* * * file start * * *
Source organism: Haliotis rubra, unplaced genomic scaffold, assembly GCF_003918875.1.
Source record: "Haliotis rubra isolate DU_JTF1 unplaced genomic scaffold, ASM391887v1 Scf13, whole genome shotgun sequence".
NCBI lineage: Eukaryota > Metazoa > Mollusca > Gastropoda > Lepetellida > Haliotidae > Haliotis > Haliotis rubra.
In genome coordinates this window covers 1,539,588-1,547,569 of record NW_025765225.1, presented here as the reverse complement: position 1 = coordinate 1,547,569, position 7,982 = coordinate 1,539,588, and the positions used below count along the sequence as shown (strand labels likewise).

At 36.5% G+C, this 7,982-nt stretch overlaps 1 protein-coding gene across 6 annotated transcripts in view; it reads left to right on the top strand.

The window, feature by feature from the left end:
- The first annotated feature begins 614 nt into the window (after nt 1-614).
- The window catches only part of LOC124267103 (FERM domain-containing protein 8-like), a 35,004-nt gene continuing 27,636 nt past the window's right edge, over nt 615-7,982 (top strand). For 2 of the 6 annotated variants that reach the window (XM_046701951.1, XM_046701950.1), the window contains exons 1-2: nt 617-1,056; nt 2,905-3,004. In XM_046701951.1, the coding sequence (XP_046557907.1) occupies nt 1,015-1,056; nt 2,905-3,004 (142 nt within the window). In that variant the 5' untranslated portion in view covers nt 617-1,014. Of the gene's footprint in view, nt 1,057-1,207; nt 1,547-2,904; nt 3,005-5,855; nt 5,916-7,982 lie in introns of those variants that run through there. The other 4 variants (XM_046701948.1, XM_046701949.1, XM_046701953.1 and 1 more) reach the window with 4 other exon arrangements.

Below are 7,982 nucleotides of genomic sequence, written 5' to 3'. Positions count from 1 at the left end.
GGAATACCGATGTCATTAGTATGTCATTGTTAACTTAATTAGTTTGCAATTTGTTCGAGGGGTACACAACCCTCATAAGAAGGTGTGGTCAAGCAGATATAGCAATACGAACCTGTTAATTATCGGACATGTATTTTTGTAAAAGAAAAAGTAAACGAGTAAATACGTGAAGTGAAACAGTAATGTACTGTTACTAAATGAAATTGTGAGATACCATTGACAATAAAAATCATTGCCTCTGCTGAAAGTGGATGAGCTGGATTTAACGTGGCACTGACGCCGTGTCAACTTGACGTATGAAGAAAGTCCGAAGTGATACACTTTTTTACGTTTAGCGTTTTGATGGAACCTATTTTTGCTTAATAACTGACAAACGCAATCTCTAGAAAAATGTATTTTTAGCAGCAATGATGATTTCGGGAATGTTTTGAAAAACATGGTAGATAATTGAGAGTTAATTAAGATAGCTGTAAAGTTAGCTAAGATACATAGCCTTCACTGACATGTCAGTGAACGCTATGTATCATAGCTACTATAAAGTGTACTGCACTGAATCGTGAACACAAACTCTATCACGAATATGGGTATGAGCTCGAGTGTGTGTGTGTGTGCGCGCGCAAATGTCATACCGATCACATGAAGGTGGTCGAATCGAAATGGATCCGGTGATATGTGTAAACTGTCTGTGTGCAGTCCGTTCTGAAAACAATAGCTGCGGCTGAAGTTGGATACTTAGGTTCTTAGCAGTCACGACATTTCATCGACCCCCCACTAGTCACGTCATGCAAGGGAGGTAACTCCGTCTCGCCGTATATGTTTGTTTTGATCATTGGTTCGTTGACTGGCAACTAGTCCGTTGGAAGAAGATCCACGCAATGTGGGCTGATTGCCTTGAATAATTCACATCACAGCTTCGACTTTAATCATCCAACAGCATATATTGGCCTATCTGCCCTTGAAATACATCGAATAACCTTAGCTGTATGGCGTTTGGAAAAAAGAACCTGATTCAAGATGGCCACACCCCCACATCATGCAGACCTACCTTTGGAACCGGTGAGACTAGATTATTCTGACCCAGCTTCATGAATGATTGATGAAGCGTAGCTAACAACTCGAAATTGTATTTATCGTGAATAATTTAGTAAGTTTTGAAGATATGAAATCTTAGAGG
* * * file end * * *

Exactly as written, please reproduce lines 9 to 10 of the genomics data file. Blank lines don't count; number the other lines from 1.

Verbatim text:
Below are 7,982 nucleotides of genomic sequence, written 5' to 3'. Positions count from 1 at the left end.
GGAATACCGATGTCATTAGTATGTCATTGTTAACTTAATTAGTTTGCAATTTGTTCGAGGGGTACACAACCCTCATAAGAAGGTGTGGTCAAGCAGATATAGCAATACGAACCTGTTAATTATCGGACATGTATTTTTGTAAAAGAAAAAGTAAACGAGTAAATACGTGAAGTGAAACAGTAATGTACTGTTACTAAATGAAATTGTGAGATACCATTGACAATAAAAATCATTGCCTCTGCTGAAAGTGGATGAGCTGGATTTAACGTGGCACTGACGCCGTGTCAACTTGACGTATGAAGAAAGTCCGAAGTGATACACTTTTTTACGTTTAGCGTTTTGATGGAACCTATTTTTGCTTAATAACTGACAAACGCAATCTCTAGAAAAATGTATTTTTAGCAGCAATGATGATTTCGGGAATGTTTTGAAAAACATGGTAGATAATTGAGAGTTAATTAAGATAGCTGTAAAGTTAGCTAAGATACATAGCCTTCACTGACATGTCAGTGAACGCTATGTATCATAGCTACTATAAAGTGTACTGCACTGAATCGTGAACACAAACTCTATCACGAATATGGGTATGAGCTCGAGTGTGTGTGTGTGTGCGCGCGCAAATGTCATACCGATCACATGAAGGTGGTCGAATCGAAATGGATCCGGTGATATGTGTAAACTGTCTGTGTGCAGTCCGTTCTGAAAACAATAGCTGCGGCTGAAGTTGGATACTTAGGTTCTTAGCAGTCACGACATTTCATCGACCCCCCACTAGTCACGTCATGCAAGGGAGGTAACTCCGTCTCGCCGTATATGTTTGTTTTGATCATTGGTTCGTTGACTGGCAACTAGTCCGTTGGAAGAAGATCCACGCAATGTGGGCTGATTGCCTTGAATAATTCACATCACAGCTTCGACTTTAATCATCCAACAGCATATATTGGCCTATCTGCCCTTGAAATACATCGAATAACCTTAGCTGTATGGCGTTTGGAAAAAAGAACCTGATTCAAGATGGCCACACCCCCACATCATGCAGACCTACCTTTGGAACCGGTGAGACTAGATTATTCTGACCCAGCTTCATGAATGATTGATGAAGCGTAGCTAACAACTCGAAATTGTATTTATCGTGAATAATTTAGTAAGTTTTGAAGATATGAAATCTTAGAGG